The example above assumes the distribution induced by f is over a tuple type T1 * ... * TN where the marginal distributions are represented by a tuple IDistribution<T1>*...*IDistribution<TN>.

In general, we have a type CompoundDistribution (in module MicrosoftResearch.Infer.Fun.Core.Inference) to represent collections of marginals of joint distributions over Fun value types. A compound distribution, a value of CompoundDistribution, is either an IDistribution, a record or tuple of compound distributions, an array of compound distributions, or unit. Hence, we have a second mechanism for inference on functions.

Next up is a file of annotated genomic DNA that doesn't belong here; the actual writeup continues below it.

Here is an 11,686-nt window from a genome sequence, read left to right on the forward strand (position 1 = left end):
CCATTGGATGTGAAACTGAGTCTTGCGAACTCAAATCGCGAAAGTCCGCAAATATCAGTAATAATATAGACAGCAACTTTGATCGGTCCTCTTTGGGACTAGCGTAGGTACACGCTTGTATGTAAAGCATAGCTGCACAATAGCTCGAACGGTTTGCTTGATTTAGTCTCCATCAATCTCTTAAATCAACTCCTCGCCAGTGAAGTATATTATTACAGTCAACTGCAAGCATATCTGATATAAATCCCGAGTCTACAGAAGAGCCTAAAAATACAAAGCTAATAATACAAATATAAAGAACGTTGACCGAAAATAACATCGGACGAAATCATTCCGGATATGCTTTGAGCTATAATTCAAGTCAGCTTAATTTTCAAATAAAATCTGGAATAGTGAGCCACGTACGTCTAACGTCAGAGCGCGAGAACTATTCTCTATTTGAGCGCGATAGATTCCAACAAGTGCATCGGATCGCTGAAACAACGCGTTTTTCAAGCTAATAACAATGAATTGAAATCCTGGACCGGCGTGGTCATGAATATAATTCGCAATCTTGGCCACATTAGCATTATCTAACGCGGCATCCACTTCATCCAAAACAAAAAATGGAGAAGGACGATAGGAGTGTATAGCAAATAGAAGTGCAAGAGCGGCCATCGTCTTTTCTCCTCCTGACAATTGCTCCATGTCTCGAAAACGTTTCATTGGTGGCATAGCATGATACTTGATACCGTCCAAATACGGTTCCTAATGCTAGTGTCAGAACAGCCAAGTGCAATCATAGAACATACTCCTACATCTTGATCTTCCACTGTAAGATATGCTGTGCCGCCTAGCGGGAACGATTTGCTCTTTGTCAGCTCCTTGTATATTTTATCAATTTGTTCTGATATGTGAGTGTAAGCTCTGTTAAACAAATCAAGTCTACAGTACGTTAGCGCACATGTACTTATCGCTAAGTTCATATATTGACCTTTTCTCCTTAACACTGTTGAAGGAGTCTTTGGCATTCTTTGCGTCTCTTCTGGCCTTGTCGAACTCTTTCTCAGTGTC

• Consider a Fun value type T2, a Fun function f with type T1 -> T2, and an F# value V of Fun value type T1. To obtain a representation of the conditional distribution f V, we run let cd = inferDynamic <@ f @> V, which binds a collection of marginals of type T2 to cd of type CompoundDistribution.

To get started with inference, Samples\Fun\QuickStart.fsx has an example of calling inferFun2 on a function coins returning pairs, and Samples\Fun\Reference.fsx has an example of calling inferDynamic on a function coins returning a record, with a helper function to decompose the resulting CompoundDistribution into its components.